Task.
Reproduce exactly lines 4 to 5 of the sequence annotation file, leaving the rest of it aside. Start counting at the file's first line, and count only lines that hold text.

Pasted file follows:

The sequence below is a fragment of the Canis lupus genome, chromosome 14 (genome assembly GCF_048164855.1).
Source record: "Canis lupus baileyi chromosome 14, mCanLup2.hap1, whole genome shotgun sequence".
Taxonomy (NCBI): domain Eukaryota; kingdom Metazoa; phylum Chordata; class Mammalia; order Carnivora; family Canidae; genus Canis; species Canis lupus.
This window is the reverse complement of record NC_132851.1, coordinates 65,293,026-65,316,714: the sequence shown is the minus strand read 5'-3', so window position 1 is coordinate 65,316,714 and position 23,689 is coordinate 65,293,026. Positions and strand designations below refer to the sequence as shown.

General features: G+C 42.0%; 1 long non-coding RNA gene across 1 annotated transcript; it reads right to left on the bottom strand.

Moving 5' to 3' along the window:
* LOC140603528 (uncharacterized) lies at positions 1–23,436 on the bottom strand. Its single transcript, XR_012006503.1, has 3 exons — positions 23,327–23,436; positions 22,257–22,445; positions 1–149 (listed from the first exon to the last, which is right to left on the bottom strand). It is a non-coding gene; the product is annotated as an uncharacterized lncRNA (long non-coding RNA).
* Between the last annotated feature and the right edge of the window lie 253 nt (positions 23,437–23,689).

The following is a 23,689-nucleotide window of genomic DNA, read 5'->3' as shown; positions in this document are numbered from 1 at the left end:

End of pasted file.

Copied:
This window is the reverse complement of record NC_132851.1, coordinates 65,293,026-65,316,714: the sequence shown is the minus strand read 5'-3', so window position 1 is coordinate 65,316,714 and position 23,689 is coordinate 65,293,026. Positions and strand designations below refer to the sequence as shown.

General features: G+C 42.0%; 1 long non-coding RNA gene across 1 annotated transcript; it reads right to left on the bottom strand.